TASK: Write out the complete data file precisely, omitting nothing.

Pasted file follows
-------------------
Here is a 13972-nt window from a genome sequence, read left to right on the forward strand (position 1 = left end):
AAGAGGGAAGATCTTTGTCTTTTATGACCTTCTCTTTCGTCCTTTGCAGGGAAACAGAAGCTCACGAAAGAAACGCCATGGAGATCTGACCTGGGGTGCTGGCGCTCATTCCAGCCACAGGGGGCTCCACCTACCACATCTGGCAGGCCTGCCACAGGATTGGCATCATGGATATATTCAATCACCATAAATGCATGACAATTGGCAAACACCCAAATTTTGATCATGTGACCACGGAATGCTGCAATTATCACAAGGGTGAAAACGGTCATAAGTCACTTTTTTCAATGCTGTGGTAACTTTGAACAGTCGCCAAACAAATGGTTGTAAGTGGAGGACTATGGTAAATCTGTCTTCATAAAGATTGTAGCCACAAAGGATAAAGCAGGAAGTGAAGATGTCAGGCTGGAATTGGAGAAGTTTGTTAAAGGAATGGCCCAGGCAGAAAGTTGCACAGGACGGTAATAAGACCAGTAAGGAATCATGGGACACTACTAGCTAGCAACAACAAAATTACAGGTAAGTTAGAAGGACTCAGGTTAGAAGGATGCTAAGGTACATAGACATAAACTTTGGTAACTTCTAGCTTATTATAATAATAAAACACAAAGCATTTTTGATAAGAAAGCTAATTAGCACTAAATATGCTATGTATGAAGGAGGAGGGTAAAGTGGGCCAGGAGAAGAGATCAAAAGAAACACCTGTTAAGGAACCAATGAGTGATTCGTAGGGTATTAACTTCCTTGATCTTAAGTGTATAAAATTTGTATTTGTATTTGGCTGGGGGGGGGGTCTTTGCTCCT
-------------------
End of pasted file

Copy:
Here is a 13972-nt window from a genome sequence, read left to right on the forward strand (position 1 = left end):
AAGAGGGAAGATCTTTGTCTTTTATGACCTTCTCTTTCGTCCTTTGCAGGGAAACAGAAGCTCACGAAAGAAACGCCATGGAGATCTGACCTGGGGTGCTGGCGCTCATTCCAGCCACAGGGGGCTCCACCTACCACATCTGGCAGGCCTGCCACAGGATTGGCATCATGGATATATTCAATCACCATAAATGCATGACAATTGGCAAACACCCAAATTTTGATCATGTGACCACGGAATGCTGCAATTATCACAAGGGTGAAAACGGTCATAAGTCACTTTTTTCAATGCTGTGGTAACTTTGAACAGTCGCCAAACAAATGGTTGTAAGTGGAGGACTATGGTAAATCTGTCTTCATAAAGATTGTAGCCACAAAGGATAAAGCAGGAAGTGAAGATGTCAGGCTGGAATTGGAGAAGTTTGTTAAAGGAATGGCCCAGGCAGAAAGTTGCACAGGACGGTAATAAGACCAGTAAGGAATCATGGGACACTACTAGCTAGCAACAACAAAATTACAGGTAAGTTAGAAGGACTCAGGTTAGAAGGATGCTAAGGTACATAGACATAAACTTTGGTAACTTCTAGCTTATTATAATAATAAAACACAAAGCATTTTTGATAAGAAAGCTAATTAGCACTAAATATGCTATGTATGAAGGAGGAGGGTAAAGTGGGCCAGGAGAAGAGATCAAAAGAAACACCTGTTAAGGAACCAATGAGTGATTCGTAGGGTATTAACTTCCTTGATCTTAAGTGTATAAAATTTGTATTTGTATTTGGCTGGGGGGGGGGTCTTTGCTCCT